Yesterday saw a gunman carry out a horrific attack in Buffalo, New York which initial reports indicate left 10 people dead and several more wounded. We will be following the situation closely as it unfolds and we begin to learn more. There will be a lot of reporting of varying quality on this barbaric event.
The Reload‘s mission is to cover firearms policy and politics. This attack may influence both at either the state or federal level. But it’s far too early to tell. We offer our condolences to those who lost their lives or their loved ones. We will keep an eye on how things develop from here.
There are several stories this week where we do have enough information to examine what impact they will have, though.
The first is the Supreme Court’s leaked draft overturning Roe v. Wade. The rare leak provides further reason to think the Court may be poised to deliver a win for gun-rights activists. I take a look at exactly why that is.
The other story stems from California’s decision to remove another popular series of handguns from their roster. The list already represents the smallest number of legal pistols in the country, and the state keeps making it even smaller. Contributing Writer Jake Fogleman explains why that could put California back in the sights of the federal courts.
Plus, we have an exclusive interview with Allen West on the podcast detailing his rationale for challenging Wayne LaPierre in the NRA’s upcoming leadership election.
The recently leaked draft of the majority opinion in the Supreme Court’s abortion case may provide insight into what’s coming in its gun case.
Last week, Politico published the first draft of a proposed majority opinion in Dobbs v. Jackson Women’s Health Organization. The rare leak shows at least five justices had sided with Mississippi in upholding the state’s ban on abortions during preliminary deliberations. The first draft, written by Justice Samuel Alito, explicitly overturns the Roe v. Wade precedent.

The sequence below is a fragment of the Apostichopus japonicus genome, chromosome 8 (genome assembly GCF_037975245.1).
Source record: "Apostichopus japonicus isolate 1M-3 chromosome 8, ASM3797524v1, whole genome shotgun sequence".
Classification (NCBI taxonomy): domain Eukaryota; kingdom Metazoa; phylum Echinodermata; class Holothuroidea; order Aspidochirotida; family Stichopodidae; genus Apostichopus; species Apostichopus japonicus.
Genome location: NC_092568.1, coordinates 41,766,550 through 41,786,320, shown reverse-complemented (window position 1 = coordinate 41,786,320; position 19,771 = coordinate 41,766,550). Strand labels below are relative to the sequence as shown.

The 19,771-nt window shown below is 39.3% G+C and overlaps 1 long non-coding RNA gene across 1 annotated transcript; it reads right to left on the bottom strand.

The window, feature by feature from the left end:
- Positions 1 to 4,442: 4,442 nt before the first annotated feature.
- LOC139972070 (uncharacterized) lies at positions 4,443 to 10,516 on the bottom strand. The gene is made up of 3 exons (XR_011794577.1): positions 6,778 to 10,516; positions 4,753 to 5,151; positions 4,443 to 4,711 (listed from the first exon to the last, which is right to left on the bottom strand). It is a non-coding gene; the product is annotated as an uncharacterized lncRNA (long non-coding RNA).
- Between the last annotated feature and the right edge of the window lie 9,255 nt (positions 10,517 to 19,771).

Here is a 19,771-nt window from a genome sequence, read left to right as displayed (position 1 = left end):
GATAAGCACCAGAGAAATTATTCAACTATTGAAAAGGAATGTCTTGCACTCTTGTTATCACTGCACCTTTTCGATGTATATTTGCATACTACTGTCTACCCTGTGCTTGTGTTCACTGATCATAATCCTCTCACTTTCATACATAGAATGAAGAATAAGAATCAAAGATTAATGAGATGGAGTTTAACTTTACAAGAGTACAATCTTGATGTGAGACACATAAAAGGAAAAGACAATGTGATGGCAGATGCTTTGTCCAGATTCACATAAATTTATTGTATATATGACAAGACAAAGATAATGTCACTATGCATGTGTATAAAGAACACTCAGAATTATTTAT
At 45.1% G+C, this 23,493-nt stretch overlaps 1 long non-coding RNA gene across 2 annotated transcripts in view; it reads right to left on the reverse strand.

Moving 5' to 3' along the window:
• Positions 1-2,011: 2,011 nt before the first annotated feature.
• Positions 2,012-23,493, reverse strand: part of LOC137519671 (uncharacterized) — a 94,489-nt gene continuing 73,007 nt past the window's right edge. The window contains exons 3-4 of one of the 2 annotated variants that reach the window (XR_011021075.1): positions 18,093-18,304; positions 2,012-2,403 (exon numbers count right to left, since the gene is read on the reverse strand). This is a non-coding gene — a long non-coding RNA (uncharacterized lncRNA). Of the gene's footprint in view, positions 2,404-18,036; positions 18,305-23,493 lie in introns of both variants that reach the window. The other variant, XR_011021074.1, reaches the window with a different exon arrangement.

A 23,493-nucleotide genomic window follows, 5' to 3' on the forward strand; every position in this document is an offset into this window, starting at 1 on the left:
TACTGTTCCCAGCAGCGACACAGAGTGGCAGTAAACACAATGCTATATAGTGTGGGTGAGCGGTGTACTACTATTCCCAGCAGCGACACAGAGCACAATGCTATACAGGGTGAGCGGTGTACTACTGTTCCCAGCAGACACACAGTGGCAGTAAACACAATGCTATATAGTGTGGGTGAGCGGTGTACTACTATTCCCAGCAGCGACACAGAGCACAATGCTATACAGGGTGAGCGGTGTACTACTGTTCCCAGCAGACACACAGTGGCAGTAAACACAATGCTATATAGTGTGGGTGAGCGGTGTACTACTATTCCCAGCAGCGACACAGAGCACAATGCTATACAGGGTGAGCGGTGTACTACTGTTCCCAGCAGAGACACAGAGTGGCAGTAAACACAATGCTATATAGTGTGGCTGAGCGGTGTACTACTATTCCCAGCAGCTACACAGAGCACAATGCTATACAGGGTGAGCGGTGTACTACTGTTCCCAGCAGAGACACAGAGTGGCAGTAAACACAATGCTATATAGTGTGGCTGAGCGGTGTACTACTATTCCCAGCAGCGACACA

The Dobbs opinion doesn’t mention guns. In fact, Alito goes out of his way to say the decision impacts no other issues.
“We emphasize that our decision concerns the constitutional right to abortion and no other right,” Alito writes. “Nothing in this opinion should be understood to cast doubt on precedents that do not concern abortion.”
However, the reasoning Alito relies on in Dobbs is one that the Court could also use to strike down New York’s restrictive gun-carry law in NYSRPA v. Bruen. His underlying argument for why abortion is not a constitutionally-protected right is one that activists have long said proves keeping and bearing arms is.
According to Alito, history and tradition undermine the case for abortion protections. He spends much of the opinion laying out the argument. He goes so far as to list examples of abortion bans in effect during the founding era.
“Until the latter part of the 20th century, there was no support in American law for a constitutional right to obtain an abortion,” Alito wrote. “Zero. None. No state constitutional provision had recognized such a right.”
He said the presence of abortion bans and lack of protections for the procedure during the country’s early days, coupled with the lack of explicit mention of it in the Constitution, implies it should not be recognized as a protected right without a new amendment.
“The inescapable conclusion is that a right to abortion is not deeply rooted in the Nation’s history and traditions,” Alito wrote.
Gun-rights advocates have spent over a decade building up a strikingly similar legal argument. In addition to the advantage of having the right to keep and bear arms explicitly written into the text of the Bill of Rights, they’ve argued history and tradition point to only limited restrictions on firearms. They’ve said an examination of American history and tradition not only protects gun rights but also undermines many of the highest-profile gun restrictions states have implemented.